MOVIE OF THE WEEK May 18, 2018: SUMMER 1993

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motw logo 1-35Unhurried, poignant, and extremely naturalistic, Catalan filmmaker Carla Simon’s debut feature “Summer 1993” tells the story of 6-year-old Frida (Laia Artigas), whose world is turned upside down after her mother’s death. She leaves their home in Barcelona to go live with her uncle, aunt, and young cousin in the countryside; they welcome her with love, but the transition period isn’t easy for any of them. Continue reading…

summer 1993 posterBased on Simon’s own childhood, the film expertly captures the way some children handle big, scary changes — sometimes they behave as though nothing extraordinary has happened, and other times they act up and lash out, not even really knowing why they’re doing it. Artigas is wholly believable as Frida, who explores her new home — and tests her new limits — with a mix of watchfulness, hope, and deliberate defiance. As her preschool-aged cousin, Anna, Paula Robles is also genuine; the scenes of the two girls playing and interacting together have a documentary-like feel.

Underlying everything Frida is dealing with is the fact that her mother died of AIDS (it’s never said explicitly, but the age-appropriate description of her illness delivered by Frida’s Aunt Marga makes the cause clear). Some of her new neighbors fear Frida as a result, worried that she’ll somehow spread the disease to them/their children. Simon addresses all of this through Frida’s eyes; her confusion and pain at the others’ discomfort around her has all the more impact because she has no idea where it’s coming from. And when she hesitantly asks Marga (played with nuance by Bruna Cusi) about death, it’s clear that she’s battling her own big, scary fears, too.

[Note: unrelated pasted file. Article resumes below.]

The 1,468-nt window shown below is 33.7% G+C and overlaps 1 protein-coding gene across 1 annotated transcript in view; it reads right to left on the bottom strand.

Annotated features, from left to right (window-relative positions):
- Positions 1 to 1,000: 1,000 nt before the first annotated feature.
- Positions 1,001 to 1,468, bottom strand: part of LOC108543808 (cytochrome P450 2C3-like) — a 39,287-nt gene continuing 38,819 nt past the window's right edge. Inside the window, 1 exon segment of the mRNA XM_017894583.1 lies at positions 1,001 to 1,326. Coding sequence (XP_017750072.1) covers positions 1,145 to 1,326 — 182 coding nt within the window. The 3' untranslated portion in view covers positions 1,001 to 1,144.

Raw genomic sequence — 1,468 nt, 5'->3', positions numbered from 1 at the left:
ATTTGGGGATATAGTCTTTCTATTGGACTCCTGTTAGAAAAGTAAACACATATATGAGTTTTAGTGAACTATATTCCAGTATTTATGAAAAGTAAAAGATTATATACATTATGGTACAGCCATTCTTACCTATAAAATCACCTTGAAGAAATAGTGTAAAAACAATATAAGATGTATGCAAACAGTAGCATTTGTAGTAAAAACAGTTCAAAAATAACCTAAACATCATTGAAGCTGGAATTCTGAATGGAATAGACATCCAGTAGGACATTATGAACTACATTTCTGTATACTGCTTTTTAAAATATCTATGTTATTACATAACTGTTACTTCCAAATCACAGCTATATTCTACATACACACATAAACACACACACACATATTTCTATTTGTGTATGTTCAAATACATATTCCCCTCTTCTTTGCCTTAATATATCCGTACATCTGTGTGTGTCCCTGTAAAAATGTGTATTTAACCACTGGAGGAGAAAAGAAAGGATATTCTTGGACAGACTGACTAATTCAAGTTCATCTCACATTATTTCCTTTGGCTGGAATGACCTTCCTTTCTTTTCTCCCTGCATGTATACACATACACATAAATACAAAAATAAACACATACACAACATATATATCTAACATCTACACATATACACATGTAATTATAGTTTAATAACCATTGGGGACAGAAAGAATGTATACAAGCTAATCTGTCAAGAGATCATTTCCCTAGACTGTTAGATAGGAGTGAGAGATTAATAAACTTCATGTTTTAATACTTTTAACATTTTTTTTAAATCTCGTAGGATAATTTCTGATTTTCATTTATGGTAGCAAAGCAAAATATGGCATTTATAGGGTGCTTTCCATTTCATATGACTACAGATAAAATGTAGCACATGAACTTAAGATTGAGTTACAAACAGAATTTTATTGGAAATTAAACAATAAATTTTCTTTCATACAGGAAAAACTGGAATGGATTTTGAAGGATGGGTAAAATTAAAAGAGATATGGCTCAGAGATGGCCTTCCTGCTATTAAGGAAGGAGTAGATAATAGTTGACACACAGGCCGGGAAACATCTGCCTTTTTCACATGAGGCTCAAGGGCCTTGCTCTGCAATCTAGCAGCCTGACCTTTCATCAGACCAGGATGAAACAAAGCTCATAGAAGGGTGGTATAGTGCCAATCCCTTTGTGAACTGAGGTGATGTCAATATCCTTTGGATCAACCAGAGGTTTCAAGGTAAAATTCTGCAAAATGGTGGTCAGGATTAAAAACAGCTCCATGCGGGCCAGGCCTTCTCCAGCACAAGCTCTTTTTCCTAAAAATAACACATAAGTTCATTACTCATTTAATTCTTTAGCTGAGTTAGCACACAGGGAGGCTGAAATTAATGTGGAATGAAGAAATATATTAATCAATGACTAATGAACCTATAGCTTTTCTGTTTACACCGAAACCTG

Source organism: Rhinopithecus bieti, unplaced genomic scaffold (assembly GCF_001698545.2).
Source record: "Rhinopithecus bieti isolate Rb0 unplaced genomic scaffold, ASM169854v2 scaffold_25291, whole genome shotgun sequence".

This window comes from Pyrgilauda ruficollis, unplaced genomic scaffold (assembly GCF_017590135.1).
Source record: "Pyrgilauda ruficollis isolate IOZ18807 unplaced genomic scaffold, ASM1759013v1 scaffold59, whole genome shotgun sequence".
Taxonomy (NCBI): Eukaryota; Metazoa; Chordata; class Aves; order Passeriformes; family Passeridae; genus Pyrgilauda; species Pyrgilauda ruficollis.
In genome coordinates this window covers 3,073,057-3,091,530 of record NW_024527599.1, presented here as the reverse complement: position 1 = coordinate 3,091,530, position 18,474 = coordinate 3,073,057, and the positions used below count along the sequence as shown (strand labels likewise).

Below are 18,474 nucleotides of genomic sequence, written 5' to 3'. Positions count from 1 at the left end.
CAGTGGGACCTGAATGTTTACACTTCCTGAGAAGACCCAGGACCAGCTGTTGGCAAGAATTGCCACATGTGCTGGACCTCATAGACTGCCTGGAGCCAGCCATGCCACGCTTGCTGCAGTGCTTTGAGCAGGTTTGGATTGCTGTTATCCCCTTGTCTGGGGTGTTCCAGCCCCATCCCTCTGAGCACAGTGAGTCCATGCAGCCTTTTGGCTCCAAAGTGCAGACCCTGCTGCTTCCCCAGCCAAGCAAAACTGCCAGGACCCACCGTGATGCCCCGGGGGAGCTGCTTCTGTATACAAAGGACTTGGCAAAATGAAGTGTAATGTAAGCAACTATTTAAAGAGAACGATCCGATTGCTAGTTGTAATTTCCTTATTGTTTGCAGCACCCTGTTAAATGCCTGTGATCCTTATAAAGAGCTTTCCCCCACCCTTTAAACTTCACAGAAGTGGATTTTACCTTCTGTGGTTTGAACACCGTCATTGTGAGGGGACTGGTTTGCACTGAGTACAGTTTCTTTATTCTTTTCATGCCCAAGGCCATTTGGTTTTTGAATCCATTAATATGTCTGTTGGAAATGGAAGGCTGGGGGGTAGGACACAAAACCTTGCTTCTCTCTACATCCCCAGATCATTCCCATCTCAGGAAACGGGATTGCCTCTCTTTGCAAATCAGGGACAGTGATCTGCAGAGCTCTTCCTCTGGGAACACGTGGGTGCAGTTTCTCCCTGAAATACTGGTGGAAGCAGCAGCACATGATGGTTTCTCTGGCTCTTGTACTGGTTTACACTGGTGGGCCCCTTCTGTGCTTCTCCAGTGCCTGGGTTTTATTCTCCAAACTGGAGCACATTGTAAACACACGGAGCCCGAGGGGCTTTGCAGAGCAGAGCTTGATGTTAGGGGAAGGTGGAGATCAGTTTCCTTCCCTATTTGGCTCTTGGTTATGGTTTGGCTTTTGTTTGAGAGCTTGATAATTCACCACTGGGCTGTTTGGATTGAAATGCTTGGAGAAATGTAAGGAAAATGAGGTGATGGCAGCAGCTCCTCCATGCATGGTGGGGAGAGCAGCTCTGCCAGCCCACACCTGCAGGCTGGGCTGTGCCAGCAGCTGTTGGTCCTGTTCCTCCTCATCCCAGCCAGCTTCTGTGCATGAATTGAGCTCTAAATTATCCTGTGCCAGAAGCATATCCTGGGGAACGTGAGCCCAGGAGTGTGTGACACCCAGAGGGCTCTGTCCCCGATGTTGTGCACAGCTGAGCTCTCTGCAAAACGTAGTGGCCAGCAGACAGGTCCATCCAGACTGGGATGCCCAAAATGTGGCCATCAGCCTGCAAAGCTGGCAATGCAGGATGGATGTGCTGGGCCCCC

Simon delivers a tender, empathetic film about the challenges of being a young child who’s completely at the mercy of adults — even those who are acting in your best interests and love you unconditionally. Frida is no angel, but she’s unquestionably authentic, and her aching vulnerability will win you over. Betsy Bozdech

Team #MOTW’s comments:

Kristen Page Kirby: Kids often hear very little, but often manage to miss nothing. In Summer 1993, director Carla Simon nails exactly that — her protagonist, young Frida, is often off in a corner or just around a doorway, listening to the adults discussing her situation. It’s clear she doesn’t understand all the words (virus, orphan), but she knows that the grownups are talking about her and she knows she doesn’t necessarily like it. Summer 1993 captures in lush and vivid colors what it’s like to be a child in a situation that surpasses a child’s capacity to really understand. The film uses gaps in time and language to mirror what’s missing in Frida’s mind, which enables the audience to more authentically empathize with her experience. It would be easy to say that it’s a movie about grief and love and loss — and it is — but what Summer 1993 does best is represent what it’s like to be a child.

Nell Minow: The intimacy of the story-telling here is deeply moving. Director Carla Simon created space for performances of truly extraordinary naturalism from everyone in the cast, especially the two young girls.